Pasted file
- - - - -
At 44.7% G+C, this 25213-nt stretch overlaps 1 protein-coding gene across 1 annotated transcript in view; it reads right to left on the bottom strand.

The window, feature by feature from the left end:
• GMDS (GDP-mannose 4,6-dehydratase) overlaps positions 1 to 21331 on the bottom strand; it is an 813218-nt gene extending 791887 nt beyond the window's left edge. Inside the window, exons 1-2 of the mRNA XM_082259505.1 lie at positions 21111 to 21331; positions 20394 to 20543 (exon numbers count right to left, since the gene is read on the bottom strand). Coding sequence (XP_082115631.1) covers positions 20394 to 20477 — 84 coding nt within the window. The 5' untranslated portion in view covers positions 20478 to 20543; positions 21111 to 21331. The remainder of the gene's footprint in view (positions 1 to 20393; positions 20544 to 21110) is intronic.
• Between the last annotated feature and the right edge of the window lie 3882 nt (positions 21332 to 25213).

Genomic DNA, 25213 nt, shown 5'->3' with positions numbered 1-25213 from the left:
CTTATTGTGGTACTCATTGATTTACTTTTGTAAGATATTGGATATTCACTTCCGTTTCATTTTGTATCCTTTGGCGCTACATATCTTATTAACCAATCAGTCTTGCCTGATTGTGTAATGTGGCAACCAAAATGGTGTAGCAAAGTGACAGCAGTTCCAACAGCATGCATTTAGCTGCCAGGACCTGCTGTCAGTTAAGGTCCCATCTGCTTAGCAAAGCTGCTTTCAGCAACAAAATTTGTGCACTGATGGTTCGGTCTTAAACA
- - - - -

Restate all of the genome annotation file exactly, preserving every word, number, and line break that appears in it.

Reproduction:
At 44.7% G+C, this 25213-nt stretch overlaps 1 protein-coding gene across 1 annotated transcript in view; it reads right to left on the bottom strand.

The window, feature by feature from the left end:
• GMDS (GDP-mannose 4,6-dehydratase) overlaps positions 1 to 21331 on the bottom strand; it is an 813218-nt gene extending 791887 nt beyond the window's left edge. Inside the window, exons 1-2 of the mRNA XM_082259505.1 lie at positions 21111 to 21331; positions 20394 to 20543 (exon numbers count right to left, since the gene is read on the bottom strand). Coding sequence (XP_082115631.1) covers positions 20394 to 20477 — 84 coding nt within the window. The 5' untranslated portion in view covers positions 20478 to 20543; positions 21111 to 21331. The remainder of the gene's footprint in view (positions 1 to 20393; positions 20544 to 21110) is intronic.
• Between the last annotated feature and the right edge of the window lie 3882 nt (positions 21332 to 25213).

Genomic DNA, 25213 nt, shown 5'->3' with positions numbered 1-25213 from the left:
CTTATTGTGGTACTCATTGATTTACTTTTGTAAGATATTGGATATTCACTTCCGTTTCATTTTGTATCCTTTGGCGCTACATATCTTATTAACCAATCAGTCTTGCCTGATTGTGTAATGTGGCAACCAAAATGGTGTAGCAAAGTGACAGCAGTTCCAACAGCATGCATTTAGCTGCCAGGACCTGCTGTCAGTTAAGGTCCCATCTGCTTAGCAAAGCTGCTTTCAGCAACAAAATTTGTGCACTGATGGTTCGGTCTTAAACA